Google Books decision is much more than a win for Google.
A lot of people have already explained how awesome the Google Books fair use victory is. There’s no need to retread that here. But it’s worth pointing out how the decision (assuming it survives appeal, which it probably will) could benefit a lot of non-Googles in the future.
The story of the Google Books lawsuit has been going on for years. Its weirdest turn happened a while ago when Public Knowledge, along with many many other nonprofits, academics, libraries, and authors, filed in court to oppose the proposed settlement between Google and the Authors Guild. There were many reasons to oppose the settlement, but the most pertinent is that a settlement would have allowed Google to continue its book-scanning project–which is a good thing!–but that there would be no precedent to allow others, whether other companies, libraries, or nonprofits, to do the same. On top of that, the way the settlement would have been structured, as a bizarre kind of class action settlement between Google and all “authors,” would have made it extremely unlikely that any future scanning projects would be able to get the same treatment as Google. This would have competitive implications, because there shouldn’t be a legally-enforced monopoly on book search engines. But it would also stunt the development of the law, by preventing a court from issuing just the kind of thoughtful fair use decision that Judge Chin issued last week.
Now that this decision (and the also-awesome Hathitrust decision that came out earlier last year) is out there, a lot of other activities go forward with more certainty. People can build searchable archives of TV news. Image, video, audio, book, and software archives and search engines now know that the copying that they have to build their services is probably fair use. The decision even offers some more clarity for organizations that archive web sites, social media postings, and other online-only materials. At the same time, authors and creators know that these services are only fair uses because they don’t compete with or substitute for traditional media markets–just as you can’t use Google Books to substitute for buying a book, other new uses of copyrighted material in archives and search engines will bring value to the public without taking away creators’ ability to benefit from their work.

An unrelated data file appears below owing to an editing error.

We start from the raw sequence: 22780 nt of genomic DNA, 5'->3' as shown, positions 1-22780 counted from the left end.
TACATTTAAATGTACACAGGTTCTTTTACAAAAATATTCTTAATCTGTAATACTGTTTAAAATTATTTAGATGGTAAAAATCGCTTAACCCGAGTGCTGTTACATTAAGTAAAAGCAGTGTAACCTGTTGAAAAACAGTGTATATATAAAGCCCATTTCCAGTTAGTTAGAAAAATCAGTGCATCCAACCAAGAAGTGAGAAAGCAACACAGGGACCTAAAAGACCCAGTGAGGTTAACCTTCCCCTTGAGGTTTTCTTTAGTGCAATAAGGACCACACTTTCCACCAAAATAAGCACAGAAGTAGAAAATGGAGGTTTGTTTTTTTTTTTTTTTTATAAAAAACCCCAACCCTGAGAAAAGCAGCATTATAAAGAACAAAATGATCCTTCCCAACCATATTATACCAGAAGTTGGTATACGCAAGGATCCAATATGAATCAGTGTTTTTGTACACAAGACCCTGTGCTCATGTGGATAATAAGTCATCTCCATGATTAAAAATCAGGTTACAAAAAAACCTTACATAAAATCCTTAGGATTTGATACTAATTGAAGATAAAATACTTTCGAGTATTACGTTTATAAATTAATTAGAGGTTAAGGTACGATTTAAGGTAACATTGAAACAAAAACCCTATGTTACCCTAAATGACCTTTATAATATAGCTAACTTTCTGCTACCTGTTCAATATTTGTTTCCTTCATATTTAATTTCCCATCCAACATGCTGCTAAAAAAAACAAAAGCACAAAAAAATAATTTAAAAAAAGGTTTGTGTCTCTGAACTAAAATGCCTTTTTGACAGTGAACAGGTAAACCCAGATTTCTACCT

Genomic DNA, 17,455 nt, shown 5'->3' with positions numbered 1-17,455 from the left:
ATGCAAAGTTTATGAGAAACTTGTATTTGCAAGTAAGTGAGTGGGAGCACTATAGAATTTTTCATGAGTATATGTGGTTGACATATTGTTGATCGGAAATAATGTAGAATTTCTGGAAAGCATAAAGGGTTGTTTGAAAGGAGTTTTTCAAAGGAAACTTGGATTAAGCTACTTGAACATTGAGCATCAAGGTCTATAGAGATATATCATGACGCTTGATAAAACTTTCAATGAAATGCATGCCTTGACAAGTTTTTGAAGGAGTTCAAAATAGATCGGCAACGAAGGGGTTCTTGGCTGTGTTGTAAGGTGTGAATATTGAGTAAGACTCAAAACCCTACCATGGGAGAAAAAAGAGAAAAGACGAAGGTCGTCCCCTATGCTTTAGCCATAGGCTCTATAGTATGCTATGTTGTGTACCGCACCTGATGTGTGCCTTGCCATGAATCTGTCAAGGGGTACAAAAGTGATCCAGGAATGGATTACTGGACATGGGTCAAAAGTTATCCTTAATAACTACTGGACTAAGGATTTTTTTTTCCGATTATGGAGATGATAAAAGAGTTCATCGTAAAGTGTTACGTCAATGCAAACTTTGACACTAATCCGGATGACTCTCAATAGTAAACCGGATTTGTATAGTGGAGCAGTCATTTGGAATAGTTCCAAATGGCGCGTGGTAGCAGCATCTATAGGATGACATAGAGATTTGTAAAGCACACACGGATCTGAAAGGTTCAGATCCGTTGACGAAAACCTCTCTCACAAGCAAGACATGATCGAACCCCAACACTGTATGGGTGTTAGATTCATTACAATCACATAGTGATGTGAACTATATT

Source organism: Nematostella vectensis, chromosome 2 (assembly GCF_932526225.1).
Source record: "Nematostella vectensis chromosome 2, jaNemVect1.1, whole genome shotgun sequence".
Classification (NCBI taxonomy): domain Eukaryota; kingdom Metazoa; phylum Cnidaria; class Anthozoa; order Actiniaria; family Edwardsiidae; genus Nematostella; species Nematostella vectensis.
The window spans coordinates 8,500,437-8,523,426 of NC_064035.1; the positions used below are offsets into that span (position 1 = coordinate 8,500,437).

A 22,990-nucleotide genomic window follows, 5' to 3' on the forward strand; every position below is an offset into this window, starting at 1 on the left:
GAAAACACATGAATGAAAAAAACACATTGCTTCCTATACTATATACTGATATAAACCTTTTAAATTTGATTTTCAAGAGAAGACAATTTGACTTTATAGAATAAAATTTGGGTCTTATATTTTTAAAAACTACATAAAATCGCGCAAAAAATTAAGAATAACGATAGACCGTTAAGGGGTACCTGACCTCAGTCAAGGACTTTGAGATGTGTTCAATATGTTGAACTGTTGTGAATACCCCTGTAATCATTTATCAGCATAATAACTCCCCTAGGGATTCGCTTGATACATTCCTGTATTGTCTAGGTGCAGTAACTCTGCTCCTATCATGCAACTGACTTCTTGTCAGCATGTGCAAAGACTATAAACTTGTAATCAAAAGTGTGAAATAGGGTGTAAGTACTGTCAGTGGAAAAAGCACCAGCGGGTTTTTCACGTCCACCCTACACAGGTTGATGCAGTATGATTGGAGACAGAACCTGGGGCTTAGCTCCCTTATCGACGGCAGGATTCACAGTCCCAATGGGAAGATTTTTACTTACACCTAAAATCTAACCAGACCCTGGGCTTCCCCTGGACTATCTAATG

Basically, to crow a little bit, everything is working out just as we had hoped. Opposing the Google Books settlement didn’t turn out to mean that Google Books gets taken away from everyone. Instead, it’s led to a scenario where Google Books will stick around, and a lot of awesome new stuff will get built. This is a great outcome.